Directed by John S. Robertson
Distributed by Metro-Goldwyn-Myer
Cast: Greta Garbo (Arden Stuart), Nils Asther (Packy Cannon), John Mack Brown (Tommy Hewlett), Dorothy Sebastian (Mercedes), Lane Chandler (Ding Stuart), Robert Castle (Anthony Kendall), Mahlon Hamilton (Mr. Glendening), Kathlyn Williams (Mrs. Glendenning)
Arden Stuart is tired of the double standard for men and women - watching with amusement as some of her married male friends drive up with several questionable lady friends in the car. She, however, is pursued by the boyish and handsome Tommy Hewlett, although he does not spark her interest - at least romantically. She carries on a flirtation with the chauffeur, and when her brother finds out, he fires the driver. Apparently hurt that he is looked down on as inferior, in a rage he drives the car off an embankment killing himself. Arden goes into months of depression finally leaving the house one rainy evening to wander the city streets. She happens upon an art exhibition and reception for Packy Cannon, a former sailor and boxer who has become a talented and trendy artist. The two fall for each other, and, defying convention, she goes away with him on his yacht. After a long period sailing the South Seas, Packy, for no apparent reason, tells Arden the romance must end. She is heartbroken and goes back home, once again, in a deep depression. She finally gives in to Tommy's persistence, and they are married and have a little boy. Three years later, Packy returns. When she encounters him, the passion is renewed, and he asks her to leave with him. Will she leave her husband and child for the man she truly loves?
Over 30 of Adela Rogers St. Johns' stories made it to film
either on the big screen or TV. She is best known for her close
relationship with so many of the big stars of the 1920's and 1930's,
writing about them in movie magazines while also creating her
fiction for magazines or books. She penned "The Single Standard"
as a serial in Cosmopolitan magazine. There is nothing
exceptional about her story; however it does become exceptional
on the screen solely as a result of Garbo being cast as the heroine,
Arden Stuart. Motion Picture Classic (1929) said it well
- and with a literary ferver, "The great Garbo bursts through
the drab grey ashes of this inferior story like a clean, white
flame leaping from volcanic vapors to the heights above."
The first real push for an equal rights amendment occurred in 1923. Although it took 60 years for this fight to reap results; the ever-present double standard for men and women was a topic for social commentary long before the 1960's. St. Johns delved into this territory with her story, but it wasn't about equality in the workplace. The opening of the film makes it very clear that this commentary on equality had to do with sexual mores and how attitudes differed for men and women when it came to associations with the opposite sex.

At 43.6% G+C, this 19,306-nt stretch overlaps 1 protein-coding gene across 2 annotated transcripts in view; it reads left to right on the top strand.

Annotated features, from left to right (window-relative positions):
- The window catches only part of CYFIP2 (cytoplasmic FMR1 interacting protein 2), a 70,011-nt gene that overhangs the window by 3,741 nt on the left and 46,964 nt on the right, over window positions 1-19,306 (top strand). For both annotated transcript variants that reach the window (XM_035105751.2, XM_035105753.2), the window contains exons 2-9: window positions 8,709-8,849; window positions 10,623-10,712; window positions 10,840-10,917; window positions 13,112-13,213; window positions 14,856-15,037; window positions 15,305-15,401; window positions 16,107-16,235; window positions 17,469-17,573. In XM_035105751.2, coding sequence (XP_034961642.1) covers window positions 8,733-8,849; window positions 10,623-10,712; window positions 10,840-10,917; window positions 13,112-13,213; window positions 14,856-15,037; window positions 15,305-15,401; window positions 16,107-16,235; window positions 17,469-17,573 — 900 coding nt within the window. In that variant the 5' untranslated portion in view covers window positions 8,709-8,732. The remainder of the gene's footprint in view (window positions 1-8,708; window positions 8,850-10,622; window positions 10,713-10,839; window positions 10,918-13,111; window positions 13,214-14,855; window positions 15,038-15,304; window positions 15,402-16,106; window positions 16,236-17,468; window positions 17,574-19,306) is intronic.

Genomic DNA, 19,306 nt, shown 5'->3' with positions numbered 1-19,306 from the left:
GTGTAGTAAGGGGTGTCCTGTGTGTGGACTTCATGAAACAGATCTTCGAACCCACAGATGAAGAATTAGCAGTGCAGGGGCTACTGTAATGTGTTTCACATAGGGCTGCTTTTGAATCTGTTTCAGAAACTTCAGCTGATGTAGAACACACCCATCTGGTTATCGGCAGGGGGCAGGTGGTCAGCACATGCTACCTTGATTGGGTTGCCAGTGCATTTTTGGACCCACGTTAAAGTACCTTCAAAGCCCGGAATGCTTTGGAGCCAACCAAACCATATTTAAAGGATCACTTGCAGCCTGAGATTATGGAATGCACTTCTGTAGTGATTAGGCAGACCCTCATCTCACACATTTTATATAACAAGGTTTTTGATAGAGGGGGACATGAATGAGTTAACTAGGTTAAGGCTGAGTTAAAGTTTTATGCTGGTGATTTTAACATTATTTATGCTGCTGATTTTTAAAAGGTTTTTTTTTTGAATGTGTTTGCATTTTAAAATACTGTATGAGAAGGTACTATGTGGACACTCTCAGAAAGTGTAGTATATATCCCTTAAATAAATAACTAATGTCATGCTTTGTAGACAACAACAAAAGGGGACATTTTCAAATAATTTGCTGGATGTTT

The viewer is introduced to this double standard in the opening scene of the film. A large touring car pulls up in the driveway of Arden's magnificent Spanish-style home. Three men in tuxes are trying to pry themselves loose from a couple of clinging women - all of whom seem to have enjoyed an evening of alcohol and partying. One even leans out the window and kisses one of the men goodbye. Arden is on the expansive, open-air porch and observes this scene with a knowing half-smile. As the car drives away, the men start up the driveway. One spots Arden and says, "Holy smoke - there's a witness to the crime!"
Inside are a number of people, well-dressed, some playing cards, other lounging in the magnificent surroundings. Outside, Arden is obviously bored. After greeting their wives inside, one of the men returns to Arden. "I'll bet you saw a lot tonight - besides the moon!" he says. Arden laughs and assures him, " Don't worry. I shan't tell. I know lots more than that - about you men!" Pleased at the response, he tells her, "You're a good sport, Arden. A man would never need to lie to you." Thus we understand the significance of the movie's title - and anticipate the inevitable, that Arden will test society's acceptance of applying the same standard to both men and women.
Next, we are introduced to the one honorable man in Arden's world - Tommy Hewlett. Tommy is a boyish, good looking young man who has been in love with Arden for a long time. He sees an opportunity to be alone with her and comes out on the porch, somewhat nervously. He takes her hands in his, which is obviously as much show of affection as his respect for her and the opposite sex will allow. As a matter of fact, she twice pats him on the shoulder similar to the way two men would greet one another. She apologizes for leaving the party. "I'm sick of cards," she tells him. "I want life to be honest - exciting!" Suddenly turning serious, Tommy tells her, "I know I'm not exciting - but I love you!" - and then proclaims his oft-repeated request, "Arden - I wish you'd marry me -." Using no intertitles, her response is obvious - she brings a smile back to his face by playfully slapping at his hair to muss it, then turning him around and pushing him back toward the party.